If your mount is tight though (no play in RA), then it usually doesn't matter so much. I found on my LXD-55 though that it was always necessary to preload a bit becuase the mount had a lot of stiction. If I use the slow motion control in RA, I could see where sometimes the scope would not move, then suddenly lurch ahead as the worm gear pulled away, then the weight would cause the mount to break free and catch up.. We are only talking about a half dozen arc minutes of play here, but it was enough to be bothersome. Pre-loading the mount to the west with just enough weight that it would slightly move to the west on it's own when the clutch was unlatched seemed to work perfectly.


#5 blueman


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Posted 20 February 2010 - 04:15 PM

The reason for weighting one side, East side preferably, is so that the worm is always running with a slight preload on one side of the teeth and not rocking back and forth due to perfect balance.
This said, it is not so critical for visual use.
How much? Well, each mount will vary a little on that, but enough so that it wants to fall to the East when released with the clutches loose.
East vs. West? Well I will not say anything is absolute, but East is the right way according to most. Why? Because then gravity does not tend to force the teeth together, but rather makes the motor pull the weight along.

#6 mike174


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Posted 20 February 2010 - 04:16 PM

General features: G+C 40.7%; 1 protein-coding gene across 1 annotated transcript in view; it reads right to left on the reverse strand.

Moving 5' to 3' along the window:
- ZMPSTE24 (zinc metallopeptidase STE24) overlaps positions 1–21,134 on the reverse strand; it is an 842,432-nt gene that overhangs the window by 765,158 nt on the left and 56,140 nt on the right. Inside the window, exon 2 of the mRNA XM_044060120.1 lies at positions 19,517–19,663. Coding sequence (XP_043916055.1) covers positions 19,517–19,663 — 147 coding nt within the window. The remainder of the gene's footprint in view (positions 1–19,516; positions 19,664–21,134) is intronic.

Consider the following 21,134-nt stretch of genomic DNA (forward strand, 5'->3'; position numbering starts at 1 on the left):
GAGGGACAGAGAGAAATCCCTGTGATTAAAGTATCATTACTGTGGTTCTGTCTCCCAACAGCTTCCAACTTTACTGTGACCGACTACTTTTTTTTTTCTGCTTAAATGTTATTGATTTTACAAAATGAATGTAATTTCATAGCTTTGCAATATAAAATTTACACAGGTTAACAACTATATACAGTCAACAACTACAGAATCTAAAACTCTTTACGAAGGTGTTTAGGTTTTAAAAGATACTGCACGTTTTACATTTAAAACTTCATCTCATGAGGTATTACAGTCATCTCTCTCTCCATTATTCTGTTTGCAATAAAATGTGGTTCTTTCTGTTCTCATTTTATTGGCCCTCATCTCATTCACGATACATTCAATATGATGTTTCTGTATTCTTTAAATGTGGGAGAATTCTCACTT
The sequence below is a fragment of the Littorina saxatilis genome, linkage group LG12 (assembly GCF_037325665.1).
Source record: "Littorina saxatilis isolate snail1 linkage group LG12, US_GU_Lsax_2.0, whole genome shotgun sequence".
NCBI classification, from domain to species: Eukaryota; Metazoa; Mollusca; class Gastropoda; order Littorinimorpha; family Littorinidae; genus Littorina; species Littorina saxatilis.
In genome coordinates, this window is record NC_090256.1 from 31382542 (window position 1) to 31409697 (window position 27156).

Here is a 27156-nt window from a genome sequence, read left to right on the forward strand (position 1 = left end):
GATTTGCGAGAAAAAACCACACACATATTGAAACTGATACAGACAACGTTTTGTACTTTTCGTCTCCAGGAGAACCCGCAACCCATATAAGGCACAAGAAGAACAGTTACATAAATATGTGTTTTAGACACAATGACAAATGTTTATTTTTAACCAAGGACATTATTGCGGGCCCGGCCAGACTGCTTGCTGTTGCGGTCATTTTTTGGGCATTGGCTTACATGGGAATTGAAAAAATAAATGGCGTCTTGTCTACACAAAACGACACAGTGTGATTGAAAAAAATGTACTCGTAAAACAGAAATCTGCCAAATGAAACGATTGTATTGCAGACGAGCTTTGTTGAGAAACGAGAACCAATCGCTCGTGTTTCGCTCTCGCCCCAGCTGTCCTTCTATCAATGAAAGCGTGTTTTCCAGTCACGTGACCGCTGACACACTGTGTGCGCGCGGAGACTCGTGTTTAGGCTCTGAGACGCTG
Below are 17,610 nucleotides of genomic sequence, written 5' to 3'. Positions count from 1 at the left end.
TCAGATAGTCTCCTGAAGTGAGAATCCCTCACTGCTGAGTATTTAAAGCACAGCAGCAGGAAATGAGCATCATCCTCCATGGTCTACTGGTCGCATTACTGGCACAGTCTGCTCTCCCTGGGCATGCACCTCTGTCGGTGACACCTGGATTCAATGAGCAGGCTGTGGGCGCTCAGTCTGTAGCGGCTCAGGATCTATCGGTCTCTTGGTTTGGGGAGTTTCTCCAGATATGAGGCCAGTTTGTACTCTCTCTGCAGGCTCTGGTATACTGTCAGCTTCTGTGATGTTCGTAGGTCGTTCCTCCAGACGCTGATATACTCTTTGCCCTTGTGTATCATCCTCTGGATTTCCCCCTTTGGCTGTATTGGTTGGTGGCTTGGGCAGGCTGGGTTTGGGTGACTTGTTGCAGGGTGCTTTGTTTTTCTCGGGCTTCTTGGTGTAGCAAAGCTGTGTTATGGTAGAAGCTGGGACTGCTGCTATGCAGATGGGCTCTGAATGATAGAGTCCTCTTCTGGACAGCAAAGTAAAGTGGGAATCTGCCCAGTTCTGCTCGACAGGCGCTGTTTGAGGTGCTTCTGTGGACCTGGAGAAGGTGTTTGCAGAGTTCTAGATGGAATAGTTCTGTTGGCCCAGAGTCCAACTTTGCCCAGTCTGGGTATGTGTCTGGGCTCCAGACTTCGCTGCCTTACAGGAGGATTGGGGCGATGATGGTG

I'm working with my first GEM and noticed some delay in one of the axis's. What is pre-loading mean?

#7 Eddgie


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Posted 20 February 2010 - 05:00 PM

Preloading means running the scope unbalanced by sliding the counterweight a little closer or further from the perfect balance point.

This ensures that the worm wheel is always being held in contact with the worm gear. Again, I personally don't think it makes any difference if you pre-load east or west. If you load to the west, the worm gear becomese a "Regulator". Rather than PUSH the weight of the off balance into position (as would occur if you preloaded to the east), the worm gear now has the worm wheel riding on the back face, so the motor of the worm is simply regulating the speed at which it "Falls" to the west.

I have done it both ways, but on my LXD750, it seems to prefer west loading because the motor is so stinking small it will stall if I pre-load to the east.

Again, for the most part it doesn't matter. If there is slack in the RA though, I would always advise loading in the same direction on both sides, which means that if you pre-load to the west, the counterweight will be higher on the shaft when you are viewing to the east, but you have to remember to lower it on the shaft when you are viewing to the west (or vice versa if you pre-load to the East).

#8 David Pavlich

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Posted 20 February 2010 - 05:18 PM

I balance so that it's neutral, then add a 3lb weight about half way up the CW shaft. Works for me!